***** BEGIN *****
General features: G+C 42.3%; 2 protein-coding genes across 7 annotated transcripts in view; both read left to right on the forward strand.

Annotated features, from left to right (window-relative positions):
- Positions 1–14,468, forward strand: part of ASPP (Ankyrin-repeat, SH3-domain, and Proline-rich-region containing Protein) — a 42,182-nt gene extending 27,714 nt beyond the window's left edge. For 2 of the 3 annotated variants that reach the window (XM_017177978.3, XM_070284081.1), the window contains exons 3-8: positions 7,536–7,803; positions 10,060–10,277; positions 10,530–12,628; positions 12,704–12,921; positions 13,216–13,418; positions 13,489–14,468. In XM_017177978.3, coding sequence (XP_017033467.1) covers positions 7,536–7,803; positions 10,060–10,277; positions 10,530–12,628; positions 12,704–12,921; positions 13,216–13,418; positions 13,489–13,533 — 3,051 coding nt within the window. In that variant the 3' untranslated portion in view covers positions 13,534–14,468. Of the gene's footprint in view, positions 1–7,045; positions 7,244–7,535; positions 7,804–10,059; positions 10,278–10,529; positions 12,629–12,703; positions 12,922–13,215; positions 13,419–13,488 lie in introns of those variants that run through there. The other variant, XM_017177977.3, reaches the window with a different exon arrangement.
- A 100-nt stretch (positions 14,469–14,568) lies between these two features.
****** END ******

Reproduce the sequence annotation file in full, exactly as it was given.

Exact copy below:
General features: G+C 42.3%; 2 protein-coding genes across 7 annotated transcripts in view; both read left to right on the forward strand.

Annotated features, from left to right (window-relative positions):
- Positions 1–14,468, forward strand: part of ASPP (Ankyrin-repeat, SH3-domain, and Proline-rich-region containing Protein) — a 42,182-nt gene extending 27,714 nt beyond the window's left edge. For 2 of the 3 annotated variants that reach the window (XM_017177978.3, XM_070284081.1), the window contains exons 3-8: positions 7,536–7,803; positions 10,060–10,277; positions 10,530–12,628; positions 12,704–12,921; positions 13,216–13,418; positions 13,489–14,468. In XM_017177978.3, coding sequence (XP_017033467.1) covers positions 7,536–7,803; positions 10,060–10,277; positions 10,530–12,628; positions 12,704–12,921; positions 13,216–13,418; positions 13,489–13,533 — 3,051 coding nt within the window. In that variant the 3' untranslated portion in view covers positions 13,534–14,468. Of the gene's footprint in view, positions 1–7,045; positions 7,244–7,535; positions 7,804–10,059; positions 10,278–10,529; positions 12,629–12,703; positions 12,922–13,215; positions 13,419–13,488 lie in introns of those variants that run through there. The other variant, XM_017177977.3, reaches the window with a different exon arrangement.
- A 100-nt stretch (positions 14,469–14,568) lies between these two features.